• Joe Scarborough: New NRA ad is ‘race bait’. Is the National Rifle Association’s new attack ad on Sen. Joe Manchin racially charged? “Listen, I have been critical of those on the left when they have used race. And it’s happened—it happens every election, to race bait,” Morning Joe host Joe Scarborough said. “I’m going to be critical when people on my side do the same thing. This is an example. Look at the hands. Look at the side of the face.” The NRA’s latest ad targets the West Virginia Democrat for co-sponsoring legislation expanding background checks. “It’s so obvious,” Scarborough said. “Look at his hands. It looks like he is a coal miner from West Virginia. Look how dark they made his hands.” Scarborough accused the makers of the 30-second ad of shading the president to make him look darker in color on-screen.
• Gallup reported yesterday, “Americans’ confidence in Congress as an institution is down to 10%, ranking the legislative body last on a list of 16 societal institutions for the fourth straight year. This is the lowest level of confidence Gallup has found, not only for Congress, but for any institution on record.”
• Williams Olefins plant: A petrochemical plant in Geismar, Louisiana that exploded on Thursday, killing one person and injuring 73, has not been inspected by the Occupational Safety and Health Administration (OSHA) in the past two decades.
• Brad Wall accused of smearing Justin Trudeau. Saskatchewan Premier Brad Wall’s comments about speaking fees given to Justin Trudeau have upset the federal Liberal party, and it’s calling for an apology. Wall, however, said Friday he stands behind his comments, insisting he is merely seeking accountability from Trudeau over a $20,000 fee collected for a speaking engagement in Saskatoon in 2012. In a news release issued Friday, an official from the Liberals characterized Wall’s comments as a smear against Trudeau. “Premier Wall needs to immediately apologize for this smear,” the release said, and suggested Wall was keen to enter federal politics as a Conservative. “It looks like the race for Mr. Harper’s job is on.”
• Conservative double billing: Auditors probing Sen. Pamela Wallin’s expense claims are trying to determine whether the former Conservative senator billed both the Senate and any of the boards she sat on for trips that had nothing to do with Senate business. Questions about potential, allegations of which helped get Sen. Mike Duffy pushed out of the Conservative caucus, were left unanswered Friday, one day after Wallin broke her silence in a broadcast interview.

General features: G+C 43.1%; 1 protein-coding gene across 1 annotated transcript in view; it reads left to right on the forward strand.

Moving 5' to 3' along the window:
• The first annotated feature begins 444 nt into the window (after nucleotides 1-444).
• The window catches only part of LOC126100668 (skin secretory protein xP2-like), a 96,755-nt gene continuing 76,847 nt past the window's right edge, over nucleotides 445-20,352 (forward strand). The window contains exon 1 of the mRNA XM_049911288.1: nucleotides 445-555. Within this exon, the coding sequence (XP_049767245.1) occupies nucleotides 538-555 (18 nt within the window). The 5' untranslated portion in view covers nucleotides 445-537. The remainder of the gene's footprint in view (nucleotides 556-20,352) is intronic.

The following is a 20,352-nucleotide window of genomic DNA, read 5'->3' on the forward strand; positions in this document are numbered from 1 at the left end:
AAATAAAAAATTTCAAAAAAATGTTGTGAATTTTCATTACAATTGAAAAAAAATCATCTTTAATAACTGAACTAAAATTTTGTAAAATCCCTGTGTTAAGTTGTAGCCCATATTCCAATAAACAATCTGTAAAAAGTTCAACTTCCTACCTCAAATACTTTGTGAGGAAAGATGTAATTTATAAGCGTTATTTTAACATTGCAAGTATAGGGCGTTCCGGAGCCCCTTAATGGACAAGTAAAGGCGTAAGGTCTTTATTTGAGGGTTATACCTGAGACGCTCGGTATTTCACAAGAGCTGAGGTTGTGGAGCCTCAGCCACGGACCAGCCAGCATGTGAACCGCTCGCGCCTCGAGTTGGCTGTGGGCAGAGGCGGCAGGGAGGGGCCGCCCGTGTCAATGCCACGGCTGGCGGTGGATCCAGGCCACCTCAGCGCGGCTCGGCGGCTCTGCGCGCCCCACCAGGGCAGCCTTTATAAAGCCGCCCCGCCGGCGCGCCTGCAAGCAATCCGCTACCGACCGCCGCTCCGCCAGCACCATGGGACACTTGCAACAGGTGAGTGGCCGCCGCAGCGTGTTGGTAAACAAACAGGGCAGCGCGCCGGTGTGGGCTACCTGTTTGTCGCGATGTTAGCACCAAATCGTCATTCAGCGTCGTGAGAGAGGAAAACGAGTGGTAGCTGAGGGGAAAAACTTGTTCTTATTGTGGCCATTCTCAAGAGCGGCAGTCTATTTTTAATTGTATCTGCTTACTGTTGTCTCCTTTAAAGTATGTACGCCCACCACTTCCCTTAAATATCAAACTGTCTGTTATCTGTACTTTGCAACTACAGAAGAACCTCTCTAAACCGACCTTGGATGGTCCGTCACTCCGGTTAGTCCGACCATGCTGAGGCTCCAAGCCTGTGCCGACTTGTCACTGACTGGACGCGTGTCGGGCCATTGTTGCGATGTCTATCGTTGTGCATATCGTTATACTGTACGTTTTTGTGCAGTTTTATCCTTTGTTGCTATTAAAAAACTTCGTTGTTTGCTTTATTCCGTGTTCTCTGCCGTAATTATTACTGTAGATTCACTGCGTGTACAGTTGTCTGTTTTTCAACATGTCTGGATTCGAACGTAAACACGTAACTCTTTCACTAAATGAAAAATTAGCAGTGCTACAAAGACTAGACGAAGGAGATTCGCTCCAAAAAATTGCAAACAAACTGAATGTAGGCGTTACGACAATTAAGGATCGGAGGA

• Guatemalan authorities expressed concern about the power of organized drug gangs Friday after eight police officers were shot dead inside their station. On Thursday night, gunmen shot eight officers dead and kidnapped the chief of police in Salcaja, about 200 km (125 miles) from Guatemala City. According to national police chief Gerson Olivia, investigators believe the officers were disarmed and could have been positioned face down on the ground before being riddled with bullets.
• Guantanamo: Last week, House Republicans once again barred the Obama administration from transferring detainees from Guantanamo Bay. Today, against a backdrop of a terrible hunger strike, a Democratic effort to do the right thing was easily defeated in the face of mindless, reactionary conservative opposition.
• Iran: “Iran’s electoral authorities reported heavy turnout in presidential voting on Friday, extending polling hours three times to accommodate what appeared to be a late surge of interest.”
• Getting it right: Iran Interior Ministry has extended the voting deadline for the country’s 11th presidential as well as the fourth city and village councils elections for a third time by one more hour to 2200 local time (1730 GMT).